I was trying to make regular tomato sauce for on my pizza. And I didn't want to buy any processed goods. So I bought tomatoes:

enter image description here

I put them into a blender and just blended them until it became smooth. For some reason, it turned pink, and it had a really bad flavour. It didn't taste like 'normal' tomato sauce.

How can I make it red, and thicker and taste more like tomato sauce?

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    I have suspicion that that image is not of the actual tomatoes your bought. It is therefore confusing - please remove it. Then, we need a description of where you bought them, what type they were, what condition they were in, etc. So far, we can only guess. Please edit your question.
    – user34961
    Apr 4, 2019 at 10:05
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    Did you actually cook this tomato sauce?
    – Richard
    Apr 4, 2019 at 10:06
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    I think the seeds when crushed by the blender can give a bitter taste.
    – Pieter B
    Apr 4, 2019 at 11:10
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    The picture looks like cherry tomatoes (unsure what that would be in Dutch), which are small and generally used for garnish or in salads. Different tomato varieties can make very different purees, which is why knowing the specific type you used is important :)
    – Erica
    Apr 4, 2019 at 11:33
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    Specifically why it turned a pink color, this is a duplicate of an earlier question. Why your pureed tomato doesn't taste good is a separate question.
    – Erica
    Apr 4, 2019 at 11:55

4 Answers 4


Sauces can be made with non-paste tomatoes, and sometimes are, but in general specialty tomatoes are used for most pastes. These tomatoes include a long list of varieties, but often are pear or teardrop shape, have fewer seeds and a dryer texture with less juice in them and a salad or slicing tomato. Personally, when I make a sauce from scratch, I tend to mix slicing, and even cherry tomatoes in to up the flavor, but one of the costs of doing this is more juice so more cooking down to get to a thicker sauce as that extra water needs removed. Often, dried tomatoes will be used to overcome this.

The seed issue is real, and will affect both taste and color. But, the truth is, some people prefer to use seeds. I do not as I do not care for the bitterness I taste with them in.

However, even when using paste type tomatoes, at the puree stage the product will normally be far lighter, more of a tomato soup color than the rich red sauce you were picturing. This changes in the cooking down process. As you remove water, not only will the taste intensify, but so will the color. Additionally, as food cooks, the chemical and physical reactions that occur, such are carmelization will cause color changes. In this case those changes tend to deepen the color. Other ingredients will also tend to alter the color, either just by being added, say carrot in come recipes, or though reactions while cooking.

Note also, many fresh sauces will be lighter, more pink or orange, than processed, simply because many commercial sauces just like other products have added color. That is, they simply add red dye. OK, "food coloring."

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    Boiling a liquid will not cause caramelization since it requires temperatures of at least 110C for fructose and much higher for all other sugars. I have used plenty of deep red tomato sauce products none of which contained any dye, so that isn't it either. The pink color is likely because of high water concentration and the extra air the blender incorporates. Apr 4, 2019 at 14:30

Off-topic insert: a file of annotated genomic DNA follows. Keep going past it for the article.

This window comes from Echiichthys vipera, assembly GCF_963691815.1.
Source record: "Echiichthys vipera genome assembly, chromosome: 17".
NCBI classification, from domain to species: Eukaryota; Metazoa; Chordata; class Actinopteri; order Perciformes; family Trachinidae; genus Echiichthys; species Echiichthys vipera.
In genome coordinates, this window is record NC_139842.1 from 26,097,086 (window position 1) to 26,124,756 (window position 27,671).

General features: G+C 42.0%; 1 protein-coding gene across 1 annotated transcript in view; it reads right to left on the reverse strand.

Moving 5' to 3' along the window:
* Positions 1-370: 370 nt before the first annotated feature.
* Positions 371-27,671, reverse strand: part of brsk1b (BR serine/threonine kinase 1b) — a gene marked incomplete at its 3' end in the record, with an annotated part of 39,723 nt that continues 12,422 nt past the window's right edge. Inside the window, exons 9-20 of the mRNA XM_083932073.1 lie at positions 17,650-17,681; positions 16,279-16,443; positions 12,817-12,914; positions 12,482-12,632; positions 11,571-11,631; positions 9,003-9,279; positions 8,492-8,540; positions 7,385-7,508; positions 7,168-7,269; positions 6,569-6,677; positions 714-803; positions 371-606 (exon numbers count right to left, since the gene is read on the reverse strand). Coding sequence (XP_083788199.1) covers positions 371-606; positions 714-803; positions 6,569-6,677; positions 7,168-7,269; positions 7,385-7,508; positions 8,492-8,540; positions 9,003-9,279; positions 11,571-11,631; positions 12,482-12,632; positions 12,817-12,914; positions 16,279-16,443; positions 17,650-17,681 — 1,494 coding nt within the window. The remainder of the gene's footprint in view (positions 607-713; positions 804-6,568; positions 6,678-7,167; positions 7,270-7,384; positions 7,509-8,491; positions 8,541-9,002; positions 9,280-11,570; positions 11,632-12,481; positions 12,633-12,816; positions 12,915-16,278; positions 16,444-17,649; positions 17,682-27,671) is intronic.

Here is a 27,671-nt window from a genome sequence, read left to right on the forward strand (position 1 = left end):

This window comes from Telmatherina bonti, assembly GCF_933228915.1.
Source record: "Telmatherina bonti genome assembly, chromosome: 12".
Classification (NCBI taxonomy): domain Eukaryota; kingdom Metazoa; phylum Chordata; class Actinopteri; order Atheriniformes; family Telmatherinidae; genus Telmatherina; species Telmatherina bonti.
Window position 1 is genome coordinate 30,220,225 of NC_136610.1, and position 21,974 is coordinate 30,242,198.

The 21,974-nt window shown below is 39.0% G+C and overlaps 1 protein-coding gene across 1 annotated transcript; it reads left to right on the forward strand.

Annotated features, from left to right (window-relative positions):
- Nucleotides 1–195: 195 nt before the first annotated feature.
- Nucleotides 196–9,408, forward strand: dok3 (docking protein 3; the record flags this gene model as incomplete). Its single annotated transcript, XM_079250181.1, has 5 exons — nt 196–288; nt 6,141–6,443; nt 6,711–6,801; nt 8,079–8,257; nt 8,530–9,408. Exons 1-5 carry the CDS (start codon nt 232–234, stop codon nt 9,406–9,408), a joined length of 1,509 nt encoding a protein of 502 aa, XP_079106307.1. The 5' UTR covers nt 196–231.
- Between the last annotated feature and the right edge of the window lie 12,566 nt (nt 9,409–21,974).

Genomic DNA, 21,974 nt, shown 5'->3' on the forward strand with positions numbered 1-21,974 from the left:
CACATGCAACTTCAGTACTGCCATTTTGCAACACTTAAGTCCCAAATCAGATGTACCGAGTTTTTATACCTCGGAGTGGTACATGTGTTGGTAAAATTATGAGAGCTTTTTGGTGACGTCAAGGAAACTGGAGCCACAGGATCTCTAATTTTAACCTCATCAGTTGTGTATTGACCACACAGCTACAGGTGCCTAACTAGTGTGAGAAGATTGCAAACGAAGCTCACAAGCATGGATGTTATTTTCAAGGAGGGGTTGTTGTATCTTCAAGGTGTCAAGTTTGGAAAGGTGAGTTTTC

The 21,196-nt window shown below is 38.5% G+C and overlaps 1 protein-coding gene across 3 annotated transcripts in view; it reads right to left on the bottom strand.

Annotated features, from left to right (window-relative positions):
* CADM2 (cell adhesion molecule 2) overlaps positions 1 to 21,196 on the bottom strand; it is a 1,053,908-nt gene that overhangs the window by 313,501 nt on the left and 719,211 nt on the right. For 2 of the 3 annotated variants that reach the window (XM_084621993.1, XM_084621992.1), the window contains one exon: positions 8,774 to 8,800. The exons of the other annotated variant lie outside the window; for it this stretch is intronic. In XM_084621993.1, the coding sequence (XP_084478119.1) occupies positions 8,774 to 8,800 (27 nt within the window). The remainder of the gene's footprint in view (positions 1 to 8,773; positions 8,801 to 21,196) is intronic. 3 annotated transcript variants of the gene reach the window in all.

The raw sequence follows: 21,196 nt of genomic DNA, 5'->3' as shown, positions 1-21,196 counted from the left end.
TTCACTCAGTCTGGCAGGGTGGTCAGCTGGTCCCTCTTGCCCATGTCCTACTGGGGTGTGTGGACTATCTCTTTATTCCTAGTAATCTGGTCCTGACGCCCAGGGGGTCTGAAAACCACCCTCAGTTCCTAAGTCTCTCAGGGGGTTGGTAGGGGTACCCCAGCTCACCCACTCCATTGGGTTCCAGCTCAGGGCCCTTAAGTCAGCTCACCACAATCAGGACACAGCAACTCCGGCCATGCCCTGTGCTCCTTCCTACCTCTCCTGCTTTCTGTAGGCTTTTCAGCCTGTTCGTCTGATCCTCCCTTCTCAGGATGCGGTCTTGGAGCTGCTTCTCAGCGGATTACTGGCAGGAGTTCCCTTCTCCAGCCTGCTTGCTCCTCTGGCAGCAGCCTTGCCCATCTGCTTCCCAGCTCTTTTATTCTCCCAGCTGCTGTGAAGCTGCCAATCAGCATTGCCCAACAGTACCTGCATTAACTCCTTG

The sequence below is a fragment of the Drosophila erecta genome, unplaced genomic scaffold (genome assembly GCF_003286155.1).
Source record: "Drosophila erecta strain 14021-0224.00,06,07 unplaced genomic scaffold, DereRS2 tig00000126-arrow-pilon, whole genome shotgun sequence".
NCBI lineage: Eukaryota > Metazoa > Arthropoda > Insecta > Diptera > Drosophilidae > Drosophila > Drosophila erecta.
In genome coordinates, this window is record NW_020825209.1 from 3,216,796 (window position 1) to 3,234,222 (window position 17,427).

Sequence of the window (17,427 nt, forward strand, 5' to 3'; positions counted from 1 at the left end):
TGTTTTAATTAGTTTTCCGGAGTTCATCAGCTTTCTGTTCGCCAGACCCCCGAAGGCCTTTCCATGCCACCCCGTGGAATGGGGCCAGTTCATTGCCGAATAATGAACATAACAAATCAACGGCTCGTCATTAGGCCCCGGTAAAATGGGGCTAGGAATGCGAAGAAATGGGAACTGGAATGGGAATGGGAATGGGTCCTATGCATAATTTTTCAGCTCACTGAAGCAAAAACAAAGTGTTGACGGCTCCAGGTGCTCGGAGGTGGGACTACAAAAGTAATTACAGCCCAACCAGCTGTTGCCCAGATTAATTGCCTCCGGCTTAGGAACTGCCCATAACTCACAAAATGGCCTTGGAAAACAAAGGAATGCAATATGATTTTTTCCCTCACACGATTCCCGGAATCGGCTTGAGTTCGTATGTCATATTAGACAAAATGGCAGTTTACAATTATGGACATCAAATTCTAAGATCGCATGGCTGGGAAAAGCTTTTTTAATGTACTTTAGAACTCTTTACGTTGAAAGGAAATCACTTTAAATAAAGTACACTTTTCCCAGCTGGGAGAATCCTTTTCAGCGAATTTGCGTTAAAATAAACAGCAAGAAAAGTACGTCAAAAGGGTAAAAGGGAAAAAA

Tomato sauce is not made by just pureeing tomatoes.

This is not a recipe site, but searching online will find you many recipes for a simple tomato sauce suitable for putting on a pizza. They will generally include other ingredients (such as salt, sugar, and onions) and include some cooking time.

  • Okey, that's somewhat of an answer. But I want to know why it doesn't do as I expected. Apr 4, 2019 at 11:05
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    Have you done this before successfully? If so (and these particular tomatoes turned out differently) then edit your question, although the answer will probably just be that you had a particularly flavourless bunch of tomatoes. If not, then it turn out as you expected because you had unrealistic expectations.
    – dbmag9
    Apr 4, 2019 at 11:07
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    @user2879055 there is no real way to answer that question. There is no reason for blended tomatoes to behave like pizza sauce. So all we can do is to tell you that your expectations were wrong, and that if you want pizza sauce, you should follow a recipe for pizza sauce.
    – rumtscho
    Apr 4, 2019 at 20:10

The seeds are the problem flavor-wise, the skin also but less of a problem. Tomato seeds have tannins and other compounds that aren't particularly pleasant inside, when they get cracked open they release these flavors into your puree. The skins can be bitter as well, especially when you puree them, some varieties more than others.

Next time scoop the seeds out and think about peeling the tomatoes before you puree them.

A useful reference of why you peel and deseed is this answer.


Yes removing the seeds themselves is important to avoid bitterness. However the jelly they are embedded in is a good source of umami. When you scoop out the seeds you can put them in a sieve over a bowl along with the tougher pulp and add a little coarse salt for 20 minutes, and then add the strained juice to the dish.

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